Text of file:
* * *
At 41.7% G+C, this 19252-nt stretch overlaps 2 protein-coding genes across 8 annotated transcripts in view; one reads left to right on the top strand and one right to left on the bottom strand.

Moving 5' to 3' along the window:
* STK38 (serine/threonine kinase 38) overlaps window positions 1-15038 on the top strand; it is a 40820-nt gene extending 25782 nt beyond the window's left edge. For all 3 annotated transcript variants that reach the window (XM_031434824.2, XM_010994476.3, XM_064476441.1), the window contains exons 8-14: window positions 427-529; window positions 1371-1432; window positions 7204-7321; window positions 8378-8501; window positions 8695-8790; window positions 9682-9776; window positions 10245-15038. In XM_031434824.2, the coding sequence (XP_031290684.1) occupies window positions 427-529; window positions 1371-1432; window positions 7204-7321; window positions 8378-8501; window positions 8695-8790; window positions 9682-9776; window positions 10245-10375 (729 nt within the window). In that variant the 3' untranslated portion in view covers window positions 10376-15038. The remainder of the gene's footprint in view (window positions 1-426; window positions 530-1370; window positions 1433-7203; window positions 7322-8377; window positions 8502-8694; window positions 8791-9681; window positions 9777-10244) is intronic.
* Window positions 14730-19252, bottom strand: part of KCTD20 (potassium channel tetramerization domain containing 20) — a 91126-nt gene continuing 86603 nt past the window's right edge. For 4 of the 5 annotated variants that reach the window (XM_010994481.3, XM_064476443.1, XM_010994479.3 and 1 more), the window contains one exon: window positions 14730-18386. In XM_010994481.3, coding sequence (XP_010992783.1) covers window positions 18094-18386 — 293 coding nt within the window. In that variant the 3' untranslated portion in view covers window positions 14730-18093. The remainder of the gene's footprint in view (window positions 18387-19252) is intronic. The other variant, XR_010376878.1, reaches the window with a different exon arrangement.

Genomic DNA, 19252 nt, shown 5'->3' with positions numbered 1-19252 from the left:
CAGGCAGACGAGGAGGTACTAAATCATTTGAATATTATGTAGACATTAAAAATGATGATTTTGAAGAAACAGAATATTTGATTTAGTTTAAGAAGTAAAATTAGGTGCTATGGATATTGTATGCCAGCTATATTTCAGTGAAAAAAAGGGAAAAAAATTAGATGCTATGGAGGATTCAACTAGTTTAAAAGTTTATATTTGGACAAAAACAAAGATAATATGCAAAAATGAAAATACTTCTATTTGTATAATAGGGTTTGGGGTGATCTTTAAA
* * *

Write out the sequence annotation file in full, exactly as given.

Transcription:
At 41.7% G+C, this 19252-nt stretch overlaps 2 protein-coding genes across 8 annotated transcripts in view; one reads left to right on the top strand and one right to left on the bottom strand.

Moving 5' to 3' along the window:
* STK38 (serine/threonine kinase 38) overlaps window positions 1-15038 on the top strand; it is a 40820-nt gene extending 25782 nt beyond the window's left edge. For all 3 annotated transcript variants that reach the window (XM_031434824.2, XM_010994476.3, XM_064476441.1), the window contains exons 8-14: window positions 427-529; window positions 1371-1432; window positions 7204-7321; window positions 8378-8501; window positions 8695-8790; window positions 9682-9776; window positions 10245-15038. In XM_031434824.2, the coding sequence (XP_031290684.1) occupies window positions 427-529; window positions 1371-1432; window positions 7204-7321; window positions 8378-8501; window positions 8695-8790; window positions 9682-9776; window positions 10245-10375 (729 nt within the window). In that variant the 3' untranslated portion in view covers window positions 10376-15038. The remainder of the gene's footprint in view (window positions 1-426; window positions 530-1370; window positions 1433-7203; window positions 7322-8377; window positions 8502-8694; window positions 8791-9681; window positions 9777-10244) is intronic.
* Window positions 14730-19252, bottom strand: part of KCTD20 (potassium channel tetramerization domain containing 20) — a 91126-nt gene continuing 86603 nt past the window's right edge. For 4 of the 5 annotated variants that reach the window (XM_010994481.3, XM_064476443.1, XM_010994479.3 and 1 more), the window contains one exon: window positions 14730-18386. In XM_010994481.3, coding sequence (XP_010992783.1) covers window positions 18094-18386 — 293 coding nt within the window. In that variant the 3' untranslated portion in view covers window positions 14730-18093. The remainder of the gene's footprint in view (window positions 18387-19252) is intronic. The other variant, XR_010376878.1, reaches the window with a different exon arrangement.

Genomic DNA, 19252 nt, shown 5'->3' with positions numbered 1-19252 from the left:
CAGGCAGACGAGGAGGTACTAAATCATTTGAATATTATGTAGACATTAAAAATGATGATTTTGAAGAAACAGAATATTTGATTTAGTTTAAGAAGTAAAATTAGGTGCTATGGATATTGTATGCCAGCTATATTTCAGTGAAAAAAAGGGAAAAAAATTAGATGCTATGGAGGATTCAACTAGTTTAAAAGTTTATATTTGGACAAAAACAAAGATAATATGCAAAAATGAAAATACTTCTATTTGTATAATAGGGTTTGGGGTGATCTTTAAA